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This article was updated in November 2021, see here.
A corporate director is responsible for managing the business affairs of the corporation he has appointed and has various fiduciary duties to the corporation. To modernize Australian business registers, the Australian government introduced a new system for tracking company directors, the Director Identification Number (DIN). Once the Australian Taxation Office (ATO) confirms a person’s identity, they will receive a unique DIN. Administrators keep this number permanently. A director may use this number in several companies for each directorship he holds.
DIN has received strong support from the Australian Securities and Investments Commission (ASICs). They believe this will greatly benefit regulators and individuals doing business. This will help improve security and modernize the collection of administrator information. This article explains how the corporate director tracking system works in Australia.
Why is DIN introduced?
Directors play a crucial role in ensuring companies are run lawfully and do not engage in behavior that will harm the Australian economy.
The illegal phoenix has become a widespread problem in the Australian insolvency space. Phoenix describes the situation where a business disappears and the same group of people start another business in its place. A typical reason for doing so is usually that the old company is in financial trouble. To do this, the directors transfer all of the company’s assets to a new company for a minimum consideration. Ultimately, they perpetuate the old society through the new society.
Additionally, illegal phoenixing activity was a significant issue in the 2015 inquiry into insolvency in the Australian construction industry by the Senate Economics Reference Committee. To deter and punish illegal phoenixing, the government announced a set of reforms in 2017. One of these reforms is the DIN regime.
Current legislation and technology do not provide for the identification of directors, noting the following:
- ASIC does not verify the identity of administrators and they take the information at face value;
- administrators can have multiple records in ASIC systems. For example, an administrator may have several unrelated records with slight variations in their name, address, and personal information;
- the transparency of relations between directors and several companies is limited; and
- there is little interaction between ASIC and individual administrators.
DINs aim to reduce illegal phoenix activity by ensuring that the ATO can properly trace directors between organizations.
The introduction of DINs should also promote good governance and significantly improve data security.
Every director will need a DIN
The DIN regime is expected to be fully operational by 2022.
The intention is that a new body called the Commonwealth Business Registrar will be created and administered by the ATO. This will be the body responsible for verifying the identity of the administrators and administering the DIN plan. As of May 2021, the government had yet to appoint a Registrar or detail the identification documents directors had to submit to obtain a DIN.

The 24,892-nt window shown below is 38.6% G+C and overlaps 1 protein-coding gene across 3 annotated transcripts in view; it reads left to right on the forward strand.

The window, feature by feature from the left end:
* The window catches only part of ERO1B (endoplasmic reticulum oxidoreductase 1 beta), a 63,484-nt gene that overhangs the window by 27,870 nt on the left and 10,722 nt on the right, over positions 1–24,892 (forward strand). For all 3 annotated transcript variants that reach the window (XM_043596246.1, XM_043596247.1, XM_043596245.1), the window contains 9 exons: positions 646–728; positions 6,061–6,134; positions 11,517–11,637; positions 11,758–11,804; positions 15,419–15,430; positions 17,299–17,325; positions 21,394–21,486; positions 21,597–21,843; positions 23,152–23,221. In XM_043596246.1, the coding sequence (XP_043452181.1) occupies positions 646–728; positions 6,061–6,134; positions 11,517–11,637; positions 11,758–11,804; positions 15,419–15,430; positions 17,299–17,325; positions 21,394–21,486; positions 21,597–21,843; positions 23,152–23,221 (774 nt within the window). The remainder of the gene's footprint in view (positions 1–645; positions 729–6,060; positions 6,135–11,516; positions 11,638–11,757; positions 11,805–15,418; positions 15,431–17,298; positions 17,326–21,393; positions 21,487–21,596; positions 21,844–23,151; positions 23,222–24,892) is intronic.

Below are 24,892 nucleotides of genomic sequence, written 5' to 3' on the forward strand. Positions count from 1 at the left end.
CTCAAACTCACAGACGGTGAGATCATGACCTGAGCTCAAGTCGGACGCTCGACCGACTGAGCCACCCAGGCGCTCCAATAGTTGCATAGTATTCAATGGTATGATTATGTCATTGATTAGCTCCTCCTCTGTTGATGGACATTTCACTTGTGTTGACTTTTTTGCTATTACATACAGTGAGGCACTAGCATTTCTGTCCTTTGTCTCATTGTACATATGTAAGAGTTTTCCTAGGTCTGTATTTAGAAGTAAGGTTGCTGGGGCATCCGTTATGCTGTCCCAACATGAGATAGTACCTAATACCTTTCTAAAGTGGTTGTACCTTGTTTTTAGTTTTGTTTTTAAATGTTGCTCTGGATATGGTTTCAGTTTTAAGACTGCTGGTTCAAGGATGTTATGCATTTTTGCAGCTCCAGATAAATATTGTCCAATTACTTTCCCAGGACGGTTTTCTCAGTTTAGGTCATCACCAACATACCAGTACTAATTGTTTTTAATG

Once the DIN requirements come into effect, all administrators will need a DIN. The DIN regime will commence with a transition period applying from the date the Commonwealth Business Register is established (or such other date as may be required by regulation), with the following conditions applying:
- current administrators will have to apply for a DIN within the time limit prescribed by the Registrar (as of May 2021, Parliament did not prescribe this time limit); and
- new directors appointed during the 12-month transition period must submit their candidacy within 28 days of their appointment.
After the expiration of the 12-month transitional application period, new directors must register for a DIN before being appointed or within any later time period provided by the Registrar or the regulations.
All Directors, Acting Alternate Directors and Board Members of “Registered Organizations” will need a DIN. Registered bodies include Australian companies and bodies registered under the Companies Act.
Compliance with the DIN regime
Administrators must comply with DIN requirements once the plan is in effect. There will be significant civil and criminal penalties for directors who fail to comply. If a director of an organization registered under the Corporations Act fails to apply for a DIN within the applicable timeframe, they could face significant civil penalties.
Other significant civil and criminal penalties are associated with actions that undermine the DIN regime, such as providing false identity documents.
Current and future directors will need to consider these new penalties. If you are an administrator, be sure to keep up to date with new DIN laws to ensure you get a DIN when required.
Key points to remember
The introduction of the DIN scheme will provide greater transparency and security for administrators and those who interact with companies. As part of this:
- there will be increased confidence in the company’s register and the accuracy of the company’s register;
- administrator and company data will be stored together, increasing data accuracy and usefulness;
- The ASIC will identify the companies a director is linked to and changes in leadership over time, increasing transparency; and
- there will be flexibility and an integrated user experience with both authorized administrators and companies able to interact with the online registrar in a more modern system.
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